Displacement of Population
The construction of large dams has led to the displacement of some 40 to 80 million people worldwide.
The aggregate storage capacity of large dams, based on dam design, is about 6000 km3. Assuming that half the design storage is achieved in reality, the aggregate real storage capacity of large dams globally is similar to total freshwater withdrawals estimated at around 3800 km3.
An estimated 0.5–1% of the total fresh water storage capacity of existing dams is lost each year to sedimentation in both large and small reservoirs worldwide. This means that 25% of the world’s existing fresh water storage capacity may be lost in the next 25 to 50 years in the absence of measures to control sedimentation. This loss would mostly be in developing countries and regions, which have higher sedimentation rates.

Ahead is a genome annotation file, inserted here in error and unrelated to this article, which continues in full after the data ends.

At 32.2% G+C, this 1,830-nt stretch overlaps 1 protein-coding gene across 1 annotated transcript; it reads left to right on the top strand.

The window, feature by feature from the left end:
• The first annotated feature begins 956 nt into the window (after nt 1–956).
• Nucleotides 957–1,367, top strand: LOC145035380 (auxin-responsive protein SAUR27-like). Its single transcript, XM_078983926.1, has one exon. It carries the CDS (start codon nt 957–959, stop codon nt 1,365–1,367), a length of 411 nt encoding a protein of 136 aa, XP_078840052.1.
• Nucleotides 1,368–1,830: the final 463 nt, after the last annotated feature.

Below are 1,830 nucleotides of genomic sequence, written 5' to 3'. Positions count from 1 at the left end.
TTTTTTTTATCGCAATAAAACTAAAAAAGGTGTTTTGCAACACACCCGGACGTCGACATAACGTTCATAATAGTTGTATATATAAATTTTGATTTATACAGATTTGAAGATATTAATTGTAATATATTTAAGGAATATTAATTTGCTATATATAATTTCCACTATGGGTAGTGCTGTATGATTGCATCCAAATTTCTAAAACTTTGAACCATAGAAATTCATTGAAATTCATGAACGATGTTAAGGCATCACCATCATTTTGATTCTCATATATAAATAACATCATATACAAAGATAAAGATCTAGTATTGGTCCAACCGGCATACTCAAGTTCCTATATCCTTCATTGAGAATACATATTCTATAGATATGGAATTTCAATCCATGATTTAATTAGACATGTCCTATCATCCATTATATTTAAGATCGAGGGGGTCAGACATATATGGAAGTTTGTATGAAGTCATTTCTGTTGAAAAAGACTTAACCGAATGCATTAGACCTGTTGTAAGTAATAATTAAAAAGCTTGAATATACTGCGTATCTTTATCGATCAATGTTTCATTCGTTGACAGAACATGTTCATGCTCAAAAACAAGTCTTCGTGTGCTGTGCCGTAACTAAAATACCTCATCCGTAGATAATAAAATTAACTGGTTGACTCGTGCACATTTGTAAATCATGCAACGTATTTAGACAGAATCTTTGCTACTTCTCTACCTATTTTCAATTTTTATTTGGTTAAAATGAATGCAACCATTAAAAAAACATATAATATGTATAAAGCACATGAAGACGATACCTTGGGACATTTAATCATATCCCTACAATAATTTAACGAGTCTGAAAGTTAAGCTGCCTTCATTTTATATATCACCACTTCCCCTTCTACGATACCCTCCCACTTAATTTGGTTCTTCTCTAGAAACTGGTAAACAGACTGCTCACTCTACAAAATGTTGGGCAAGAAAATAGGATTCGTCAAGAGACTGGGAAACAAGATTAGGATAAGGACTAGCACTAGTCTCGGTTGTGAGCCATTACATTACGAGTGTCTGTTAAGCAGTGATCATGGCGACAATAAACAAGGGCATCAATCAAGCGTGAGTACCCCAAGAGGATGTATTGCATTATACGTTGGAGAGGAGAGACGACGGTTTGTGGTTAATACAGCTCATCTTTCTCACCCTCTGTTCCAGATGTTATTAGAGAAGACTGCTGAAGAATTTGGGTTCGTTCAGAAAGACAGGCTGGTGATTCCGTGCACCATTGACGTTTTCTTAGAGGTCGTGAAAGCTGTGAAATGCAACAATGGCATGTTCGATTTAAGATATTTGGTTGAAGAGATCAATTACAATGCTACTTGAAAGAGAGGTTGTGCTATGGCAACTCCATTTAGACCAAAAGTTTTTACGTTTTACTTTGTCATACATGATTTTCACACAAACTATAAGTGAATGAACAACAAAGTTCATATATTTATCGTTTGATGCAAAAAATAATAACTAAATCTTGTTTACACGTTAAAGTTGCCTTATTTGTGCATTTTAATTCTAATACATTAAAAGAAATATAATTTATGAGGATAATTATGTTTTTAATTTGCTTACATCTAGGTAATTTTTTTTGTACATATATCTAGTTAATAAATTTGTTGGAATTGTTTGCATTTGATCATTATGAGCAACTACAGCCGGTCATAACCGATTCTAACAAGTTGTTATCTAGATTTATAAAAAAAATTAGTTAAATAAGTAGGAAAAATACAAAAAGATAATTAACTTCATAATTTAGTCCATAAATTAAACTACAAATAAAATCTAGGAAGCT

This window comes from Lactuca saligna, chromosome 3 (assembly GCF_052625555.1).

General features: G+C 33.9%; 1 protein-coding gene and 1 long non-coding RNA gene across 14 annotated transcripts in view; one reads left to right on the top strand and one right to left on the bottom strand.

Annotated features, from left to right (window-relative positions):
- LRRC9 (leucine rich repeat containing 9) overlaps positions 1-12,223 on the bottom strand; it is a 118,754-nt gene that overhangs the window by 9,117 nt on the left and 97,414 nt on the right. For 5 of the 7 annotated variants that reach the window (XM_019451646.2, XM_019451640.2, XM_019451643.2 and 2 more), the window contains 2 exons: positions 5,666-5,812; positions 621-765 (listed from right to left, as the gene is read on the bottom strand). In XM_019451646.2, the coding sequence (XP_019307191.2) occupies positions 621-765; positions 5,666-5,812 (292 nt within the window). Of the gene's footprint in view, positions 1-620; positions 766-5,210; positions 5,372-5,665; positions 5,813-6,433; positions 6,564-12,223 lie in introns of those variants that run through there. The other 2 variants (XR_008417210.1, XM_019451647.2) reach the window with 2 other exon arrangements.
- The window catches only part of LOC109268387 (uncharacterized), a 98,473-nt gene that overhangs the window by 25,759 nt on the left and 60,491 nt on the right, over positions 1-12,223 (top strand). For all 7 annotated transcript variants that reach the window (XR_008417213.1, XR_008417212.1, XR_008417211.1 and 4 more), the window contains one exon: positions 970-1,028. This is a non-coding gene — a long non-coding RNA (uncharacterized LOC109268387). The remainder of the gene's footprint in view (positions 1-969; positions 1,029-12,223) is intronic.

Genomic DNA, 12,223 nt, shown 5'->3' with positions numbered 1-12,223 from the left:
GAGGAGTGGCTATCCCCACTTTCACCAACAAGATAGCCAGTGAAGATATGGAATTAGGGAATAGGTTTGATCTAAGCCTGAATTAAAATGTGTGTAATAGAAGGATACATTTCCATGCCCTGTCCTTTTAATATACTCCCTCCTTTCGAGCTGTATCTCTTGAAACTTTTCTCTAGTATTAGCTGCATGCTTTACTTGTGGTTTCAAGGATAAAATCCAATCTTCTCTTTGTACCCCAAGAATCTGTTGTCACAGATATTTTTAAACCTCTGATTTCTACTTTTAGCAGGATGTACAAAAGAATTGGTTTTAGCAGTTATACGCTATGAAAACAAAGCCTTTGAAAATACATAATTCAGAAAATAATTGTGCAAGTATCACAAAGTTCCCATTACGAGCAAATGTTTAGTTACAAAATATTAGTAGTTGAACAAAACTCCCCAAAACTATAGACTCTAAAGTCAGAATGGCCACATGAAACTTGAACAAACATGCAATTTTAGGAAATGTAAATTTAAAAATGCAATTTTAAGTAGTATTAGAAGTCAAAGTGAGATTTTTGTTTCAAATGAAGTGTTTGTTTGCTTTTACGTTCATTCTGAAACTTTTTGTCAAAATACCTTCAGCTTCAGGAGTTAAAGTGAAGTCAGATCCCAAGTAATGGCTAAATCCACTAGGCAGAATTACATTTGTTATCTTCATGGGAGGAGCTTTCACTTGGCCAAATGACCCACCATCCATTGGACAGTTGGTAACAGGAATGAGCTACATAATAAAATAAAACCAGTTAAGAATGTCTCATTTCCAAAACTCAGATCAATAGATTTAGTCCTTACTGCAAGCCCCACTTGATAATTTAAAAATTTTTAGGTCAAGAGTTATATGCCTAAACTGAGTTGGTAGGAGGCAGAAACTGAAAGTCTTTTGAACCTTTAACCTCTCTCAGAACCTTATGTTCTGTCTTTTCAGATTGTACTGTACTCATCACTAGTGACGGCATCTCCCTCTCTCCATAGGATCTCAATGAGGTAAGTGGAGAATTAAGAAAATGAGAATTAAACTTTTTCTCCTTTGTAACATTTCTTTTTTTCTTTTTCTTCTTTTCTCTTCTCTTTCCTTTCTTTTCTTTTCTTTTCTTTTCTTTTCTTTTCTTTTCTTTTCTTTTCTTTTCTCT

Riverine ecosystems Impacts
At least 20% of the world’s more than 9000 fresh water fish species have become extinct, threatened or endangered in recent years. The watersheds of the world are the habitat of 40% of the world’s fish species, and provide many ecosystem functions ranging from nutrient recycling and water purification to soil replenishment and flood control.
Ecosystem transformations do not only occur in the upper, lower and mid-reaches of watersheds, they also impact on river estuaries, which are frequently complex ecosystems. Closing the mouths of major rivers, salt intrusion, destruction of mangroves and loss of wetlands are among the many issues at stake.